Container gardens are still a big trend in sustainable living. Renee Wilkinson, author of the blog Hip Chicks Dig and the book Modern Homesteading: Grow, Raise, Create, gives expert tips for creating your own 4-season container garden.
The first thing you'll need is containers. But you don't have to rush out to buy fancy matching pots. Be creative, or thrifty, at least.
Wilkinson has used vintage blenders from thrift stores and utilized old shoes and metal tubs for ice at parties. “I just really like old junk, so in general I go to thrift stores or estate sales for used wine boxes, canning jars, whiskey boxes,” she says.
Other ideas for DIY gardening containers include old kiddie pools, vintage vases or tins, galvanized trash cans and even bicycle helmets.
There are only two rules when it comes to choosing a container. First, make sure you can poke a hole in the bottom for water drainage. “You don't want your plants getting water-logged [or else the plant] will rot or encourage disease or fungus,” says Wilkinson.
The other rule is choosing the right-size container, depending on what will grow in it. “If you are growing a tomato plant,” says Wilkinson, “you want a big container, one that you can wrap your arms around a couple of times.”
Why? Tomatoes and other plants with big root systems need a lot of room. Otherwise, it becomes rootbound — meaning that the roots will become tangled and matted — which stresses the plant. The plant then produces less, and you, in turn, get to eat less.
Growing plants leech both nutrients and toxins from their environments. When growing edibles, it's also advisable to use containers that you know haven't been used to store or transport hazardous goods, and are otherwise non-toxic.
Lemon & Bean
You've scored big-enough containers and DIY'd holes in the bottom. Good. Do you know where to put them?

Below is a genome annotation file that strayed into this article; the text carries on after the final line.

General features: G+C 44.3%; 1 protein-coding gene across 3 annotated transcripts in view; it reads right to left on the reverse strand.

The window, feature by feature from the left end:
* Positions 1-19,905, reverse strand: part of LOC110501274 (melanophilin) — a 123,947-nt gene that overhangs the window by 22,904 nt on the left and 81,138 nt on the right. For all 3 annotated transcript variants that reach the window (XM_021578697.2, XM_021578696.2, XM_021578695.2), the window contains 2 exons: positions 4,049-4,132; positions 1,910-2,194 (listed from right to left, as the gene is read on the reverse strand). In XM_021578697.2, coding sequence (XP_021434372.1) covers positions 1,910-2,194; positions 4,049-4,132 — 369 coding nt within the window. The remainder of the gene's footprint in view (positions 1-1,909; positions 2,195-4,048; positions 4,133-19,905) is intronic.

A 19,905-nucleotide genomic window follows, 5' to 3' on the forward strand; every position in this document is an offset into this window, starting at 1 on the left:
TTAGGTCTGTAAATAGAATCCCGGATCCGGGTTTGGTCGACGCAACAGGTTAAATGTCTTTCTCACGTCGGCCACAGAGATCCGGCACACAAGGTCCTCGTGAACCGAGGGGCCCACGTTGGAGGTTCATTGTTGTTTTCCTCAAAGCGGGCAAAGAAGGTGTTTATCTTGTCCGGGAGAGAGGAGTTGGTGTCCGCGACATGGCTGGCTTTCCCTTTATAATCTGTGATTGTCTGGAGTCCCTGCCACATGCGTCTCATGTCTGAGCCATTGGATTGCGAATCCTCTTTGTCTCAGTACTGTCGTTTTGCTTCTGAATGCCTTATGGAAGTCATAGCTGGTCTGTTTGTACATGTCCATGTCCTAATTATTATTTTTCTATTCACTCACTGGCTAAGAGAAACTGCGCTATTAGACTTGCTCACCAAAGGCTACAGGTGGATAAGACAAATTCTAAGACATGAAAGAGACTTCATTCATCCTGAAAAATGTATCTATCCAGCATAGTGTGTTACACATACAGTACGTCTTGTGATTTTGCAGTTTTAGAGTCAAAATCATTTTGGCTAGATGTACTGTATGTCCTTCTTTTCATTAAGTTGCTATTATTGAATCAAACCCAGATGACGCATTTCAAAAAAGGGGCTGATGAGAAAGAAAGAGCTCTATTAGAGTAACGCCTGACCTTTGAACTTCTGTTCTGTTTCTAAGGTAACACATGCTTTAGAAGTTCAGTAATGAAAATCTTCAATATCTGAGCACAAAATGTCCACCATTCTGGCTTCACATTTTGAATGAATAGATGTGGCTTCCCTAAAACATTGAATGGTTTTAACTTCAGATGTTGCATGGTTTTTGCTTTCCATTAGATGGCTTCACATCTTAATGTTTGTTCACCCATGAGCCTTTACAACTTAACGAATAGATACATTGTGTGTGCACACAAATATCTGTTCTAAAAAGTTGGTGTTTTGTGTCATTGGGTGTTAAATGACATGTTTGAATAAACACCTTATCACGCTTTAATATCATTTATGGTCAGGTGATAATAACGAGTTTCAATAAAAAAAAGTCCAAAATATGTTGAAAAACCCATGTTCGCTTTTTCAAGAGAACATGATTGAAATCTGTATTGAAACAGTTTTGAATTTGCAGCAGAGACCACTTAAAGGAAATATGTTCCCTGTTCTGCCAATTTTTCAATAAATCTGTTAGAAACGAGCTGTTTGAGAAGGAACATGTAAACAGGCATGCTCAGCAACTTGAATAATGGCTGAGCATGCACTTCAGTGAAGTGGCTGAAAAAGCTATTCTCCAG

Make sure the plants get enough sun. "If you are growing vegetables, they need about 6-8 hours of sun,” Wilkinson says. Other plants like lettuce and some herbs can thrive on 3-5 hours.
With your containers positioned, now it's time to get dirty. According to Wilkinson, good soil means that there is a good ratio of clay, silt and soil. There are soil mixes specifically for containers, but she recommends using lighter soil and those that have a high content of organic matter or compost.
Knowing when and how to water is the last essential element. Wilkinson suggests checking on the container garden every day, watering deeply and well, and making sure the water drains completely.
If you see the words cold variety and hardy on a seed packet or marker, then you know you've got yourself a fighter. These vegetables love the cold and often need a hard frost to develop flavor. Think Thanksgiving side dishes like beets, carrots, brussels sprouts and cabbage.
Other vegetables, if established in the summer and have time to develop strong roots, can survive through a winter (also known as overwintering). These include onions, winter spinach, radishes, broccoli, kale, garlic, thyme, rosemary, sage and spearmint.
It's also possible to move containers indoors as long as you have a south-facing window that gets 5-8 hours of sunlight. Spinach, sprouts, lettuce, beets, carrots, peppers and even tomatoes can thrive in this environment, as well as certain dwarf varieties of lemon plants and other citrus.
Wilkinson's advice for those new to gardening is to “Just start somewhere. [Say to yourself,] 'At least this weekend, I'll start with lettuce and herbs. Then, a couple of weeks later get to the tomatoes.'" Small goals are the secret to starting your own garden for the first time.
And if you fail? If some of the plants die, it's not the end of the world. According to Wilkinson, a true gardener gives themselves enough grace to fail and just plants differently next season.
Reprinted with permission from Modern Homestead: Grow, Raise, Create by Renee Wilkinson, published by Fulcrum Publishing